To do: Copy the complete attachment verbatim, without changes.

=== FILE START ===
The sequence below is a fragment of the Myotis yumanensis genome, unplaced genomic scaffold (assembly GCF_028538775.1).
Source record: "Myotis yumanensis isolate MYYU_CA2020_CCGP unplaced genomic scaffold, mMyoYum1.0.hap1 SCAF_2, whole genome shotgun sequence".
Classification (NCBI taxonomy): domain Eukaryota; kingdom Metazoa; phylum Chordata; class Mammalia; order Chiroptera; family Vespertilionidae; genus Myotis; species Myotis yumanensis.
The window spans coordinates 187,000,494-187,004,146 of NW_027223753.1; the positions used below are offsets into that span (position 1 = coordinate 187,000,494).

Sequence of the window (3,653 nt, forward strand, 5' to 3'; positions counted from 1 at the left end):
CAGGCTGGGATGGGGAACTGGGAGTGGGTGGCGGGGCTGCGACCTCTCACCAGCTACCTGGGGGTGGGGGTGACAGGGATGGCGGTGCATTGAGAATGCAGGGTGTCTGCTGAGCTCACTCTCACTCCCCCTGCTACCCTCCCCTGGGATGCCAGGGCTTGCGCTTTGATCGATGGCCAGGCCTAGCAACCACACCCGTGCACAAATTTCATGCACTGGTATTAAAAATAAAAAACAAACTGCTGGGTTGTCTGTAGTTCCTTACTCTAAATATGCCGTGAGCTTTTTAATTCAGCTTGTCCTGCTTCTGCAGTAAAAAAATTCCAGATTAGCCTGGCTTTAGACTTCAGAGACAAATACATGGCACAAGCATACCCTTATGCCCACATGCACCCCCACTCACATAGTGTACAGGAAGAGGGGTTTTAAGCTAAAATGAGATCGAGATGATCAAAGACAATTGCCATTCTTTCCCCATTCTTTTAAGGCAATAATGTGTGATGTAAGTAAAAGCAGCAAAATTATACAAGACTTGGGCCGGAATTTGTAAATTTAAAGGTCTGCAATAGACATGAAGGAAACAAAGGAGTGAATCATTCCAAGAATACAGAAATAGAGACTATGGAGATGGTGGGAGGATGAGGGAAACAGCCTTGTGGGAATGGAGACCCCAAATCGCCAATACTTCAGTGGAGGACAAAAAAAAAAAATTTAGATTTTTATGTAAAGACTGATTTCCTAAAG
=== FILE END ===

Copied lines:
The sequence below is a fragment of the Myotis yumanensis genome, unplaced genomic scaffold (assembly GCF_028538775.1).
Source record: "Myotis yumanensis isolate MYYU_CA2020_CCGP unplaced genomic scaffold, mMyoYum1.0.hap1 SCAF_2, whole genome shotgun sequence".
Classification (NCBI taxonomy): domain Eukaryota; kingdom Metazoa; phylum Chordata; class Mammalia; order Chiroptera; family Vespertilionidae; genus Myotis; species Myotis yumanensis.
The window spans coordinates 187,000,494-187,004,146 of NW_027223753.1; the positions used below are offsets into that span (position 1 = coordinate 187,000,494).

Sequence of the window (3,653 nt, forward strand, 5' to 3'; positions counted from 1 at the left end):
CAGGCTGGGATGGGGAACTGGGAGTGGGTGGCGGGGCTGCGACCTCTCACCAGCTACCTGGGGGTGGGGGTGACAGGGATGGCGGTGCATTGAGAATGCAGGGTGTCTGCTGAGCTCACTCTCACTCCCCCTGCTACCCTCCCCTGGGATGCCAGGGCTTGCGCTTTGATCGATGGCCAGGCCTAGCAACCACACCCGTGCACAAATTTCATGCACTGGTATTAAAAATAAAAAACAAACTGCTGGGTTGTCTGTAGTTCCTTACTCTAAATATGCCGTGAGCTTTTTAATTCAGCTTGTCCTGCTTCTGCAGTAAAAAAATTCCAGATTAGCCTGGCTTTAGACTTCAGAGACAAATACATGGCACAAGCATACCCTTATGCCCACATGCACCCCCACTCACATAGTGTACAGGAAGAGGGGTTTTAAGCTAAAATGAGATCGAGATGATCAAAGACAATTGCCATTCTTTCCCCATTCTTTTAAGGCAATAATGTGTGATGTAAGTAAAAGCAGCAAAATTATACAAGACTTGGGCCGGAATTTGTAAATTTAAAGGTCTGCAATAGACATGAAGGAAACAAAGGAGTGAATCATTCCAAGAATACAGAAATAGAGACTATGGAGATGGTGGGAGGATGAGGGAAACAGCCTTGTGGGAATGGAGACCCCAAATCGCCAATACTTCAGTGGAGGACAAAAAAAAAAAATTTAGATTTTTATGTAAAGACTGATTTCCTAAAG